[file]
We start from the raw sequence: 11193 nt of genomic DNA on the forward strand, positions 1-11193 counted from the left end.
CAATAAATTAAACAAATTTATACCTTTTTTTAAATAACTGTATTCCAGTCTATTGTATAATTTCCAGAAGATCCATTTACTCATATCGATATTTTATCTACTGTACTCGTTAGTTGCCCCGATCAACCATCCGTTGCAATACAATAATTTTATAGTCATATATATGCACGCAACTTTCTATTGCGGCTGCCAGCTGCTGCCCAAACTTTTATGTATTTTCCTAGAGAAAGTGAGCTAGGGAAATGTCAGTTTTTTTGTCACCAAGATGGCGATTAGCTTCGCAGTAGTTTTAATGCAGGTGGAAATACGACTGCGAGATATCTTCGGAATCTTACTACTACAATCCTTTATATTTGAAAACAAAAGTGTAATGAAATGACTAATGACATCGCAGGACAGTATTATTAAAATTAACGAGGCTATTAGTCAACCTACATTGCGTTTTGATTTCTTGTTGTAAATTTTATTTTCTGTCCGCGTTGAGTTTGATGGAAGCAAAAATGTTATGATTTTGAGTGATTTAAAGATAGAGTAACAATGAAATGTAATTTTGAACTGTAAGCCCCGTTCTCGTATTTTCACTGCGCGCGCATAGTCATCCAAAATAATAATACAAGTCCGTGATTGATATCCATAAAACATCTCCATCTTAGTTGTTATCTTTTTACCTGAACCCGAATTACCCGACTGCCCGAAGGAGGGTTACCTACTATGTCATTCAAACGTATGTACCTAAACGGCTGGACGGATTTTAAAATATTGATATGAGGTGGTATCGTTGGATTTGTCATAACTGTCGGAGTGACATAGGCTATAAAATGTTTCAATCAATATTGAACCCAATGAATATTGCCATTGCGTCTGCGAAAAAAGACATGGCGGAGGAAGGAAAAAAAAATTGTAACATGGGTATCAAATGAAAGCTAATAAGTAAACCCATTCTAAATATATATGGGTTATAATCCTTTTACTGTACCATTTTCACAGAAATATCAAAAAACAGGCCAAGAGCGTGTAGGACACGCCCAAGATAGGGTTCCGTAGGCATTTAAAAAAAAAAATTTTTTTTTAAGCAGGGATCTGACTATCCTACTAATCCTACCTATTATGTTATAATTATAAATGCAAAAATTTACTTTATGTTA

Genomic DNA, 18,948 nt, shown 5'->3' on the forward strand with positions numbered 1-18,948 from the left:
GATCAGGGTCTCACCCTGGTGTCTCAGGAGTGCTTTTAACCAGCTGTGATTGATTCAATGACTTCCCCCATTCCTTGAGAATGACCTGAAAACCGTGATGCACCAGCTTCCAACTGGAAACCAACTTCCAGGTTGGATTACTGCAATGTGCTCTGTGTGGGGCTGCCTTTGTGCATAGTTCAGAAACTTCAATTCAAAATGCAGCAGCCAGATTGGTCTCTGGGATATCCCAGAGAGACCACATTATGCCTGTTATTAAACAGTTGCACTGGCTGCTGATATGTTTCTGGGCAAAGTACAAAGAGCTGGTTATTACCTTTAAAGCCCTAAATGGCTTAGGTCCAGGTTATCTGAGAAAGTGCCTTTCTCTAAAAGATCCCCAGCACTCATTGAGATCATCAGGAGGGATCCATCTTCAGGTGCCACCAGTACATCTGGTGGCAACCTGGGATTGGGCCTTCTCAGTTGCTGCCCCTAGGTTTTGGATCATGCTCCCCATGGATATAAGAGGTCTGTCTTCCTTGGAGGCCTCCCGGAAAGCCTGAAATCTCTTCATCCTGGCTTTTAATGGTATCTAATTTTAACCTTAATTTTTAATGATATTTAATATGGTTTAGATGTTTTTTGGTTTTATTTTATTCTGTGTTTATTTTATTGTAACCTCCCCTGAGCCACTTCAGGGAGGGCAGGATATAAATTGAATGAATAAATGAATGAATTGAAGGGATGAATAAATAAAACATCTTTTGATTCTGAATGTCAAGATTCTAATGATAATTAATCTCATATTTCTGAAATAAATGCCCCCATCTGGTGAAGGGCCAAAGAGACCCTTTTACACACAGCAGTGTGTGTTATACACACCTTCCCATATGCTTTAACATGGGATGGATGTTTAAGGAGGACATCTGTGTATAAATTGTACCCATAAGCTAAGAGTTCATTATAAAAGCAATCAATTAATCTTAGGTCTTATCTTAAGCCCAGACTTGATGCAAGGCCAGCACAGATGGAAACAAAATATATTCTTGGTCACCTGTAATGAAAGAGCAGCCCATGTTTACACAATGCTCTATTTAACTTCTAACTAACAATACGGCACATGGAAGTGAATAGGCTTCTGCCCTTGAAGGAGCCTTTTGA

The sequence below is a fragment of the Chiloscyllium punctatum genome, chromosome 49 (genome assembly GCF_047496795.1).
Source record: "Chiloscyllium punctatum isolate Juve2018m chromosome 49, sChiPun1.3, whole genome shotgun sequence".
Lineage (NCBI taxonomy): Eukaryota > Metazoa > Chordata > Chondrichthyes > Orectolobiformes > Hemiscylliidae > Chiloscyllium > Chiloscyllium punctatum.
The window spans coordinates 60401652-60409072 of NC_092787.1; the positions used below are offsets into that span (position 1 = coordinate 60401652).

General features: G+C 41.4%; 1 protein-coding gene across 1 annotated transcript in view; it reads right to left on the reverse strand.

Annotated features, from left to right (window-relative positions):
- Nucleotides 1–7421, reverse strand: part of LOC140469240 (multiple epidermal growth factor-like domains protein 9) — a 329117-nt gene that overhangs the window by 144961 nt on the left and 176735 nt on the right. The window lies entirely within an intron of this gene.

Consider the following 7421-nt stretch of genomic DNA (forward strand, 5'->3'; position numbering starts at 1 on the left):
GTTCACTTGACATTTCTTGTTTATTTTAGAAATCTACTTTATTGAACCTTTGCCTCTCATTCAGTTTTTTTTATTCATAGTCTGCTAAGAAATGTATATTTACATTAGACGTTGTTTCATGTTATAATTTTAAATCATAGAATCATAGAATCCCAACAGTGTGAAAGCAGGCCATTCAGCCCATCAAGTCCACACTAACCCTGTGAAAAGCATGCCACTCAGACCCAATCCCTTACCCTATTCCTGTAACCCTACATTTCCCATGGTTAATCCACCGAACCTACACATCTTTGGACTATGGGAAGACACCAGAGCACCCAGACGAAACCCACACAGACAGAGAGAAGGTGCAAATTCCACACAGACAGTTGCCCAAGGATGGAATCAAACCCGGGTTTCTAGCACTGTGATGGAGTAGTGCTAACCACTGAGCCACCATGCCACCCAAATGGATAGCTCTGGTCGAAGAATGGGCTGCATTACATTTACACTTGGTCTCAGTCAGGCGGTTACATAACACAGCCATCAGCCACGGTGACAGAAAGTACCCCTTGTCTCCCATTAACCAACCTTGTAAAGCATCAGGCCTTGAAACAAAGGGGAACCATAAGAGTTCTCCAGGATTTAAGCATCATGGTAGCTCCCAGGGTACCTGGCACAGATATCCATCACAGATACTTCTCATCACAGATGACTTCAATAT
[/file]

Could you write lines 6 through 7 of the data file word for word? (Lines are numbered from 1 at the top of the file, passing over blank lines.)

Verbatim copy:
Source record: "Chiloscyllium punctatum isolate Juve2018m chromosome 49, sChiPun1.3, whole genome shotgun sequence".
Lineage (NCBI taxonomy): Eukaryota > Metazoa > Chordata > Chondrichthyes > Orectolobiformes > Hemiscylliidae > Chiloscyllium > Chiloscyllium punctatum.